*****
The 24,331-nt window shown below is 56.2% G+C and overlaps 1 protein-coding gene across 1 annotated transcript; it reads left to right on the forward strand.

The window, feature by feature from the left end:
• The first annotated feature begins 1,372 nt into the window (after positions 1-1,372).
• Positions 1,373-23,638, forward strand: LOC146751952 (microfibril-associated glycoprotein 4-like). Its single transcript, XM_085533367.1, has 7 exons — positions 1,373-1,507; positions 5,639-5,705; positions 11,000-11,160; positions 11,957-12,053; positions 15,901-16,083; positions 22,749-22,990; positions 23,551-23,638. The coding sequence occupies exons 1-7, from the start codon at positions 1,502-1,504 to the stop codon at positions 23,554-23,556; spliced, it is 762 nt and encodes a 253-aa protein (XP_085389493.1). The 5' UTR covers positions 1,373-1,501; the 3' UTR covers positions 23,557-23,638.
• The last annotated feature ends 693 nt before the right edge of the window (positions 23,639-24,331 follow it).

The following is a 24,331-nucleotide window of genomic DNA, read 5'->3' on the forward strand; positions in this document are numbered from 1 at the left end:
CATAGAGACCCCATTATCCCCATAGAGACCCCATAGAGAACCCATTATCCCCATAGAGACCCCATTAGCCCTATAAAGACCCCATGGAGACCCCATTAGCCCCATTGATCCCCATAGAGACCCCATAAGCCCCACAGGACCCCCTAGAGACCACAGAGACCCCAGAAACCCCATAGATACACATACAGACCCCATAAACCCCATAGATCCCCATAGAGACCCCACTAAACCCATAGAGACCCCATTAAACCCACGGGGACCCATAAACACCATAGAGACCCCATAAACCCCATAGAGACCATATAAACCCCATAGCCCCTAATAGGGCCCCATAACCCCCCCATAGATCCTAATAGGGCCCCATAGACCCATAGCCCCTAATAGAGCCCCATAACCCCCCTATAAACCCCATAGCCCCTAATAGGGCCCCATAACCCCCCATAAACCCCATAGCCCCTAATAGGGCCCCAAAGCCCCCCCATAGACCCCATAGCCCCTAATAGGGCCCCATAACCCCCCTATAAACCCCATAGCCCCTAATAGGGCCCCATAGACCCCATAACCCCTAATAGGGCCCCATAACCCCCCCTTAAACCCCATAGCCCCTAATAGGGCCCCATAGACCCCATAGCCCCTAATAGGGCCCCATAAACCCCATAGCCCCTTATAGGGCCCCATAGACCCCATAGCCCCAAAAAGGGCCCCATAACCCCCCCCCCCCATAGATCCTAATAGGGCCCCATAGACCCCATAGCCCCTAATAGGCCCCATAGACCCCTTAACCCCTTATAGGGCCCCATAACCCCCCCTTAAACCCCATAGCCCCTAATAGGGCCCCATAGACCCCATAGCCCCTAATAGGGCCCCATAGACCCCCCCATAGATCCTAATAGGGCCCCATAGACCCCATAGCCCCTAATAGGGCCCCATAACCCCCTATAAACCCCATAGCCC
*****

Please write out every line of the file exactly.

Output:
The 24,331-nt window shown below is 56.2% G+C and overlaps 1 protein-coding gene across 1 annotated transcript; it reads left to right on the forward strand.

The window, feature by feature from the left end:
• The first annotated feature begins 1,372 nt into the window (after positions 1-1,372).
• Positions 1,373-23,638, forward strand: LOC146751952 (microfibril-associated glycoprotein 4-like). Its single transcript, XM_085533367.1, has 7 exons — positions 1,373-1,507; positions 5,639-5,705; positions 11,000-11,160; positions 11,957-12,053; positions 15,901-16,083; positions 22,749-22,990; positions 23,551-23,638. The coding sequence occupies exons 1-7, from the start codon at positions 1,502-1,504 to the stop codon at positions 23,554-23,556; spliced, it is 762 nt and encodes a 253-aa protein (XP_085389493.1). The 5' UTR covers positions 1,373-1,501; the 3' UTR covers positions 23,557-23,638.
• The last annotated feature ends 693 nt before the right edge of the window (positions 23,639-24,331 follow it).

The following is a 24,331-nucleotide window of genomic DNA, read 5'->3' on the forward strand; positions in this document are numbered from 1 at the left end:
CATAGAGACCCCATTATCCCCATAGAGACCCCATAGAGAACCCATTATCCCCATAGAGACCCCATTAGCCCTATAAAGACCCCATGGAGACCCCATTAGCCCCATTGATCCCCATAGAGACCCCATAAGCCCCACAGGACCCCCTAGAGACCACAGAGACCCCAGAAACCCCATAGATACACATACAGACCCCATAAACCCCATAGATCCCCATAGAGACCCCACTAAACCCATAGAGACCCCATTAAACCCACGGGGACCCATAAACACCATAGAGACCCCATAAACCCCATAGAGACCATATAAACCCCATAGCCCCTAATAGGGCCCCATAACCCCCCCATAGATCCTAATAGGGCCCCATAGACCCATAGCCCCTAATAGAGCCCCATAACCCCCCTATAAACCCCATAGCCCCTAATAGGGCCCCATAACCCCCCATAAACCCCATAGCCCCTAATAGGGCCCCAAAGCCCCCCCATAGACCCCATAGCCCCTAATAGGGCCCCATAACCCCCCTATAAACCCCATAGCCCCTAATAGGGCCCCATAGACCCCATAACCCCTAATAGGGCCCCATAACCCCCCCTTAAACCCCATAGCCCCTAATAGGGCCCCATAGACCCCATAGCCCCTAATAGGGCCCCATAAACCCCATAGCCCCTTATAGGGCCCCATAGACCCCATAGCCCCAAAAAGGGCCCCATAACCCCCCCCCCCCATAGATCCTAATAGGGCCCCATAGACCCCATAGCCCCTAATAGGCCCCATAGACCCCTTAACCCCTTATAGGGCCCCATAACCCCCCCTTAAACCCCATAGCCCCTAATAGGGCCCCATAGACCCCATAGCCCCTAATAGGGCCCCATAGACCCCCCCATAGATCCTAATAGGGCCCCATAGACCCCATAGCCCCTAATAGGGCCCCATAACCCCCTATAAACCCCATAGCCC